Article
Full-text available
Background: Global and regional prevalence estimates for blindness and vision impairment are important for the development of public health policies. We aimed to provide global estimates, trends, and projections of global blindness and vision impairment. Methods: We did a systematic review and meta-analysis of population-based datasets relevant to global vision impairment and blindness that were published between 1980 and 2015. We fitted hierarchical models to estimate the prevalence (by age, country, and sex), in 2015, of mild visual impairment (presenting visual acuity worse than 6/12 to 6/18 inclusive), moderate to severe visual impairment (presenting visual acuity worse than 6/18 to 3/60 inclusive), blindness (presenting visual acuity worse than 3/60), and functional presbyopia (defined as presenting near vision worse than N6 or N8 at 40 cm when best-corrected distance visual acuity was better than 6/12). Findings: Globally, of the 7·33 billion people alive in 2015, an estimated 36·0 million (80% uncertainty interval [UI] 12·9-65·4) were blind (crude prevalence 0·48%; 80% UI 0·17-0·87; 56% female), 216·6 million (80% UI 98·5-359·1) people had moderate to severe visual impairment (2·95%, 80% UI 1·34-4·89; 55% female), and 188·5 million (80% UI 64·5-350·2) had mild visual impairment (2·57%, 80% UI 0·88-4·77; 54% female). Functional presbyopia affected an estimated 1094·7 million (80% UI 581·1-1686·5) people aged 35 years and older, with 666·7 million (80% UI 364·9-997·6) being aged 50 years or older. The estimated number of blind people increased by 17·6%, from 30·6 million (80% UI 9·9-57·3) in 1990 to 36·0 million (80% UI 12·9-65·4) in 2015. This change was attributable to three factors, namely an increase because of population growth (38·4%), population ageing after accounting for population growth (34·6%), and reduction in age-specific prevalence (-36·7%). The number of people with moderate and severe visual impairment also increased, from 159·9 million (80% UI 68·3-270·0) in 1990 to 216·6 million (80% UI 98·5-359·1) in 2015. Interpretation: There is an ongoing reduction in the age-standardised prevalence of blindness and visual impairment, yet the growth and ageing of the world's population is causing a substantial increase in number of people affected. These observations, plus a very large contribution from uncorrected presbyopia, highlight the need to scale up vision impairment alleviation efforts at all levels. Funding: Brien Holden Vision Institute.
Article
Ein Rechtsstreit, der für Aufsehen sorgt: Das Familiengericht in Goslar verhandelt die Klage des Klinikums Braunschweig gegen die Eltern eines gehörlosen Kindes. Diese wehren sich gegen die empfohlene OP.
Conference Paper
Humans can perceive tactile sensation through multimodal stimuli. To demonstrate realistic pseudo tactile sensation for the users, a tactile display is needed that can provide multiple tactile stimuli. In this paper, we have explicated a novel printed tactile display that can provide both the electrical stimulus and the electrostatic force. The circuit patterns for each stimulus were fabricated by employing the technique of double-sided conductive ink printing. Requirements for the fabrication process were analyzed and the durability of the tactile display was evaluated. Users' perceptions of a single tactile stimulus and multiple tactile stimuli were also investigated. The obtained experimental results indicate that the proposed tactile display is capable of exhibiting realistic tactile sensation and can be incorporated by various applications such as tactile sensation printing of pictorial illustrations and paintings. Furthermore, the proposed hybrid tactile display can contribute to accelerated prototyping and development of new tactile devices.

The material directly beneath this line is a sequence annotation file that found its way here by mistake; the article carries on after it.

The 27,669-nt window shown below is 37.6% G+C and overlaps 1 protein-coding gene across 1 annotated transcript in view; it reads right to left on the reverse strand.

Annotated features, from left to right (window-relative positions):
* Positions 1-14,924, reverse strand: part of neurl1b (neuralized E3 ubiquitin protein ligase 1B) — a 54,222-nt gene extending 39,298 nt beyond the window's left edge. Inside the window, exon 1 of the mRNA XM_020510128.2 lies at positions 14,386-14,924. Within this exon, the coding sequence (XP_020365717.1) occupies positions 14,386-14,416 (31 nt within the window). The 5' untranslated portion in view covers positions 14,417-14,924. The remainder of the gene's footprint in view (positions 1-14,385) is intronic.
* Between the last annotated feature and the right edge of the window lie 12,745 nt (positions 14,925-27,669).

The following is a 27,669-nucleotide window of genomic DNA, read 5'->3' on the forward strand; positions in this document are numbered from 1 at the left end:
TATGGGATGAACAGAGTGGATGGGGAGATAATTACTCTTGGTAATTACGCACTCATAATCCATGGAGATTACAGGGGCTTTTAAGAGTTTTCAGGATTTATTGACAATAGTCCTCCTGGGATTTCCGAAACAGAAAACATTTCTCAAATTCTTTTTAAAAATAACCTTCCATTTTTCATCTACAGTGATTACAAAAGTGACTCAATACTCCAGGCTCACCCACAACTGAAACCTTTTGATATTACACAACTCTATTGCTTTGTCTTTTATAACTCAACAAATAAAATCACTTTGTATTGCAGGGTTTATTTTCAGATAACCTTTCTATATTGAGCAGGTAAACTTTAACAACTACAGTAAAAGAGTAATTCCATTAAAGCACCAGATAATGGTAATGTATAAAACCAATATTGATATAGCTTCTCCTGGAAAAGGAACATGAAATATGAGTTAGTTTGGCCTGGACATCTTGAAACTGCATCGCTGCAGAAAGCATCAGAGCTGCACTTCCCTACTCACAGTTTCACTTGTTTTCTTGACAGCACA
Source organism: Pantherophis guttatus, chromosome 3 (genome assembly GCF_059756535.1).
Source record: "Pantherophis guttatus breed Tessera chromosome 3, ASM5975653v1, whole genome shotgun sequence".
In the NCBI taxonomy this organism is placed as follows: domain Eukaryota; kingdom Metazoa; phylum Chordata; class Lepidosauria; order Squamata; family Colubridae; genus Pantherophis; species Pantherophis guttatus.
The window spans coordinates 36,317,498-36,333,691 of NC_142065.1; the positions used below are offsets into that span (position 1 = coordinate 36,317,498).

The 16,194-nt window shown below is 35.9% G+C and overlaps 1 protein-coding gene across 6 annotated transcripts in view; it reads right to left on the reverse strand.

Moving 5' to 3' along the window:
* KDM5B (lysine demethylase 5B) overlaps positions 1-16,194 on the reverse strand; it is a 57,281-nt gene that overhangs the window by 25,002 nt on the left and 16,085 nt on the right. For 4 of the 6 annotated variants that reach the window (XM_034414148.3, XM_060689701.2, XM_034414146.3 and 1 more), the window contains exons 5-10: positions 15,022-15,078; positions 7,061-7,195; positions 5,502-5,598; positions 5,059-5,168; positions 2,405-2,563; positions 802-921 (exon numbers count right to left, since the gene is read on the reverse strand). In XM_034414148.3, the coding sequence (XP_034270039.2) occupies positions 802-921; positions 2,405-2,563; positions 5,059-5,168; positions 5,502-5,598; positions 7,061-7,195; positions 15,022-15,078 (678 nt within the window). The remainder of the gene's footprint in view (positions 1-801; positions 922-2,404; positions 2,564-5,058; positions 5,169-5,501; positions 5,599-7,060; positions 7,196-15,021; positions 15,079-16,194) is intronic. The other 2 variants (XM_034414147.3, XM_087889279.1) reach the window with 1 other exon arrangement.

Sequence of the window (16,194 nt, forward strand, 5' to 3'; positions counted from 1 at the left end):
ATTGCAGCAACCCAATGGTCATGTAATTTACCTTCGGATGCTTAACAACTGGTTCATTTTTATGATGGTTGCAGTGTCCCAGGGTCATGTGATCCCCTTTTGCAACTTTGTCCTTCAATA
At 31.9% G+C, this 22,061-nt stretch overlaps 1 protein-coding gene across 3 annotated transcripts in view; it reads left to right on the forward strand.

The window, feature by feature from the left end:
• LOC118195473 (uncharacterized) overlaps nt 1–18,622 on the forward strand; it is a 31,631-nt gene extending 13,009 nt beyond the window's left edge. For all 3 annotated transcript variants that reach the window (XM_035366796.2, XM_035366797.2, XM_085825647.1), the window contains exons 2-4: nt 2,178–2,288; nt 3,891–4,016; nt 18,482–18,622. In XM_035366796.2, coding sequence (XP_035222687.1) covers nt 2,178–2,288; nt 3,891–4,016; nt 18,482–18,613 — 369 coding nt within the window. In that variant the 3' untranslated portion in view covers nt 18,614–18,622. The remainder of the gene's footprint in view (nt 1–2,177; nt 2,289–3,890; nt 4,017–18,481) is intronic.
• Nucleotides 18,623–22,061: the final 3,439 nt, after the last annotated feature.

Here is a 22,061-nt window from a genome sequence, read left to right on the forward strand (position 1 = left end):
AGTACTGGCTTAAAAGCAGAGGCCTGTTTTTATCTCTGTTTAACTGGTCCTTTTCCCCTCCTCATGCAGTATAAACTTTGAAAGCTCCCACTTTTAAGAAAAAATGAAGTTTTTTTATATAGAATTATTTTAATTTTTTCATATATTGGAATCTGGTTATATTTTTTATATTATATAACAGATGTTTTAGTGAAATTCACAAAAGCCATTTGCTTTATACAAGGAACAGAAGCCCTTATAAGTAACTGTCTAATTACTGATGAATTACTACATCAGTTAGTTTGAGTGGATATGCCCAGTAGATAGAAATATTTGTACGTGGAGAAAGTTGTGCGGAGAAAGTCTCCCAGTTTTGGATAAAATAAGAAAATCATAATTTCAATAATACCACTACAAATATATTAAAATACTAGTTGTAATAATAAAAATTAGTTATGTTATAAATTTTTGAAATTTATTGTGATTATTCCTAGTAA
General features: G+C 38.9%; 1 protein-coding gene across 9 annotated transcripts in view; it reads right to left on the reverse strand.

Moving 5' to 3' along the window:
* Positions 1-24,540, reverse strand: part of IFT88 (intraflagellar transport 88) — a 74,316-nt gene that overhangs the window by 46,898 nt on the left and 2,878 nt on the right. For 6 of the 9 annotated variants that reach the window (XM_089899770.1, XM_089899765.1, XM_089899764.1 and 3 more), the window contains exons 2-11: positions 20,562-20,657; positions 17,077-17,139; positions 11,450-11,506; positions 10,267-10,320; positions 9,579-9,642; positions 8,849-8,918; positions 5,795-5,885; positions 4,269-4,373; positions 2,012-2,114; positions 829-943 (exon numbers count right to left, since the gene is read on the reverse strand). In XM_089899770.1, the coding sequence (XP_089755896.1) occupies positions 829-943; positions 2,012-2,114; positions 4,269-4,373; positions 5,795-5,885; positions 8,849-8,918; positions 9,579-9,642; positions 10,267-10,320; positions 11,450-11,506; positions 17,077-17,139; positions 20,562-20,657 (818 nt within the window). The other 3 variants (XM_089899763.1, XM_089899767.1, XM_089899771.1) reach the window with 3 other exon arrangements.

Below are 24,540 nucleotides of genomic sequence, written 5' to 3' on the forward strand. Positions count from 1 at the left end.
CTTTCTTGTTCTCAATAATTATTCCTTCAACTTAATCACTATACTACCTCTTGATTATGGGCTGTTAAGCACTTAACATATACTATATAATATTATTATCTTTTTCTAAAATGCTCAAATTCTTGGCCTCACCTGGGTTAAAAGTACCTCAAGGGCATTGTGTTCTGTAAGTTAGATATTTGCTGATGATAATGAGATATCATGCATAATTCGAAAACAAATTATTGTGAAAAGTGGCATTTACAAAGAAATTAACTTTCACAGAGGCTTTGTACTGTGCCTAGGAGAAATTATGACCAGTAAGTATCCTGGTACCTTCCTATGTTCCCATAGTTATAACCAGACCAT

Chapter
There are 285 million visually impaired people (VIP) worldwide, among whom 39 million are blind (WHO 2014).
Chapter
The chapter provides an overview of the factors to be considered in the design of travel aids which meet the needs of blind, visually impaired and deafblind people. The chapter consists of two main parts. The first part comprises an introduction, brief discussions of the long cane as a successful travel aid (with limitations) and how blind people travel; a categorisation of travel aids and an overview of the three main phases of travel aid development. The second part considers the specifics of good design practice. The topics covered include specific principles of good design practice, app design, end-user involvement and particular features, including functionality, the interface, sensors, privacy and context awareness.
Chapter
Up until now there has been no available treatment for diseases causing the permanent impairment of retinal photoreceptors.